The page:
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Guam residents brace for another power rate hike



By Pacific Island Times News Staff


Guam's ratepayers will see an increase in their power bill beginning Nov. 1, the Guam Power Authority announced today, saying the rate hike

"will help the utility agency to pay down the under-recovery amount and purchase upcoming shipments of fuel for the island’s energy needs."

The increase in power bills is the result of additional fuel surcharges, known as the levelized energy adjustment clause or LEAC, which will go up $0.318576 per kilowatt-hour from $0.296043 per kilowatt-hour in September.


The LEAC hike equates to an additional 5.73 percent increase (about $22) on the average residential power bill, GPA said.

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"This increase will go into effect for the period Nov. 1, 2022, through Jan. 31, 2023, during which the Public Utilities Commission will have the opportunity to assess the situation and adjust accordingly," GPA said.


GPA said the LEAC increase will help pay down the island’s current under-recovery amount of $41 million, which has come down from $47 million in August when global fuel prices skyrocketed this summer due to geo-political tensions.


“This was a difficult decision, but we are pleased with the PUC’s compromise that helps to minimize the rate increase for our customers, especially before the holidays, while allowing PUC the opportunity to review the LEAC in January again and take appropriate actions thereafter," said John M. Benavente, GPA general manager.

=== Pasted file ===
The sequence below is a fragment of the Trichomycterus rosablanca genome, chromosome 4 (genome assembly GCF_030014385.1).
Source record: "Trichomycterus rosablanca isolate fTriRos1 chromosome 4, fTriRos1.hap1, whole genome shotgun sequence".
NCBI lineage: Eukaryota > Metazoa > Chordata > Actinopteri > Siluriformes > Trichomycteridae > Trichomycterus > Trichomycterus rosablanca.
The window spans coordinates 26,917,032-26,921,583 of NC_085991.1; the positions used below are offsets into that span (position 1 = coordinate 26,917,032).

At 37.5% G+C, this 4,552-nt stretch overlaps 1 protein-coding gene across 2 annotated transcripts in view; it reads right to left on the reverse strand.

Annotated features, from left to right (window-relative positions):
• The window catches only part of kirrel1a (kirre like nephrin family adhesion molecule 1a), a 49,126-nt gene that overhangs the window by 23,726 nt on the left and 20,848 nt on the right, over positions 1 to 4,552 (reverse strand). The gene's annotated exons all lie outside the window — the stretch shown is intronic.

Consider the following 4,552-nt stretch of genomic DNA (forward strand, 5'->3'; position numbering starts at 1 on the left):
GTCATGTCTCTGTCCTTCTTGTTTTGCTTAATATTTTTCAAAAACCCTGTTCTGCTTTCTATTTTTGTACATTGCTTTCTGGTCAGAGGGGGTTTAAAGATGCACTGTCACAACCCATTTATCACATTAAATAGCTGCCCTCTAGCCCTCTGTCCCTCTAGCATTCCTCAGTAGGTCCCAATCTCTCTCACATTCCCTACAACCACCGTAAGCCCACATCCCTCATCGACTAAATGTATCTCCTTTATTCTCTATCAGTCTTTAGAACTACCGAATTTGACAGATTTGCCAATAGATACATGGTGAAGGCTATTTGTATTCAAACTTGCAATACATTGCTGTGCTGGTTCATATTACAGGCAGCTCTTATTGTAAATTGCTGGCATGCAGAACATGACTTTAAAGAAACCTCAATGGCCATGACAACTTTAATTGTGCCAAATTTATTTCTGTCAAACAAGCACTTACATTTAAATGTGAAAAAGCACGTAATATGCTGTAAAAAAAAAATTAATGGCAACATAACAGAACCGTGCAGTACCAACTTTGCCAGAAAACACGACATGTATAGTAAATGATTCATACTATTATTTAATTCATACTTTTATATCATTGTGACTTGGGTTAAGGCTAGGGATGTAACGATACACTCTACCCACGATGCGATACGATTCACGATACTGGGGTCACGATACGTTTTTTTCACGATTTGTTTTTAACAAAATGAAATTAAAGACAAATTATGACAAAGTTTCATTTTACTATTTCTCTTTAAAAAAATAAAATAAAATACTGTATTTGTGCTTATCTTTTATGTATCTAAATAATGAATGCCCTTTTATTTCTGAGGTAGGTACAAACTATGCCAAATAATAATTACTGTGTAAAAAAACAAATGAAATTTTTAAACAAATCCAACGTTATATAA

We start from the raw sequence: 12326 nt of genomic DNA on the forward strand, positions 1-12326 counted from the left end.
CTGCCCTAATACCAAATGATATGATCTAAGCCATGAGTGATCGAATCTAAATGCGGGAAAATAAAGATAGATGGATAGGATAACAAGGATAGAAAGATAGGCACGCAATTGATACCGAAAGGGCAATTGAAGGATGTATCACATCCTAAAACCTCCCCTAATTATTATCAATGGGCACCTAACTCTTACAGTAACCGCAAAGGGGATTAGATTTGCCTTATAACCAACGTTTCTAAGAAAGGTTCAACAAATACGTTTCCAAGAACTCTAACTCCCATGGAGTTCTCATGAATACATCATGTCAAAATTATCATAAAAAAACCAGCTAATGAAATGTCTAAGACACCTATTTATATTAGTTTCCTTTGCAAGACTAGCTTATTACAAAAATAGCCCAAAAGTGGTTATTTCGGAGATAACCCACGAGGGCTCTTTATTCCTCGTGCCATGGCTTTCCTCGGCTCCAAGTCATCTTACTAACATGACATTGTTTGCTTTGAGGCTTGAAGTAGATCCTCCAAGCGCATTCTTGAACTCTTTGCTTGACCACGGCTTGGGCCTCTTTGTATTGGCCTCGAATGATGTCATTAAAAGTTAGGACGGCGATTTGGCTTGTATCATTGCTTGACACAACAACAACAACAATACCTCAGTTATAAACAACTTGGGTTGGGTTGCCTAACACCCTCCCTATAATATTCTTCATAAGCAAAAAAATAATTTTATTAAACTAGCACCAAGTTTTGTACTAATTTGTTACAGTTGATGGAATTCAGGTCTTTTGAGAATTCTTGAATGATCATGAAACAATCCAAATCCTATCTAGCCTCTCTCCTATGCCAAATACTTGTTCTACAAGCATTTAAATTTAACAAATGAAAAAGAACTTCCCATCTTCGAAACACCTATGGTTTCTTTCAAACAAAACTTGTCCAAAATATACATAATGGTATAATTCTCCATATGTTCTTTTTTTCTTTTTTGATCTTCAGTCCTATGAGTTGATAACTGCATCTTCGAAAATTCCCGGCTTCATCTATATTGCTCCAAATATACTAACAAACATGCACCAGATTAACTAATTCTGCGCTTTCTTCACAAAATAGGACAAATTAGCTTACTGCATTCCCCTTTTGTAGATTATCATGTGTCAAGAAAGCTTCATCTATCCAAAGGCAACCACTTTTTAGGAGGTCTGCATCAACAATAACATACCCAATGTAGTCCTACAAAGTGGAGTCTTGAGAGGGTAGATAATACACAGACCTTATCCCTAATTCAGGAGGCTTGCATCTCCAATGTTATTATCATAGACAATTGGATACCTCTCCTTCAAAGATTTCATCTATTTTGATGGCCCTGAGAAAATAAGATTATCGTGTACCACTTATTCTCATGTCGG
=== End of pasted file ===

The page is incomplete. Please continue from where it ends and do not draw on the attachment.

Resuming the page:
GPA said the LEAC increase will allow the agency to have the cash flow to purchase needed fuel for ongoing operations.


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“This summer, our under-recovery was at $47 million, which was concerning. Though unfortunate, this increase will help the island to address the under-recovery amount, keep us moving forward until the new power plant is built, and help us to pay for future shipments of fuel," Benavente said.


Benavente said the LEAC increase will continue until the Ukudu Power Plant in Dededo is completed.


"The fuel prices are out of our control. We continue to deal with the unwavering costs of global fuel prices. Our systems now require the more environmentally friendly ultra-low sulfur diesel (ULSD) and low sulfur residual fuel oil (LSRFO), which haven’t come down much in price," he added.


Benavente also noted that the utility agency has seen prices as high as $173 per barrel for LSRFO and $153per barrel for ULSD.

GPA said once the Ukudu Power Plant in Dededo is commissioned, residents will be able to enjoy considerable savings on their power bills and a cleaner environment as a result of the cleaner-burning fuel.


Until then, GPA pleaded with its customers to be patient and understanding.


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“GPA continues to keep our customers’ needs as its top priority. Our team is strategically moving us toward an affordable and stable energy future," Benavente said.


Earlier this year, officials broke ground on the Ukudu Power Plant project.


"While the plant is being built, we remain committed to reducing costs in all other facets of our operations and continue helping our customers find ways to reduce their consumption to find some reprieve in their power bills,” Benavente said.



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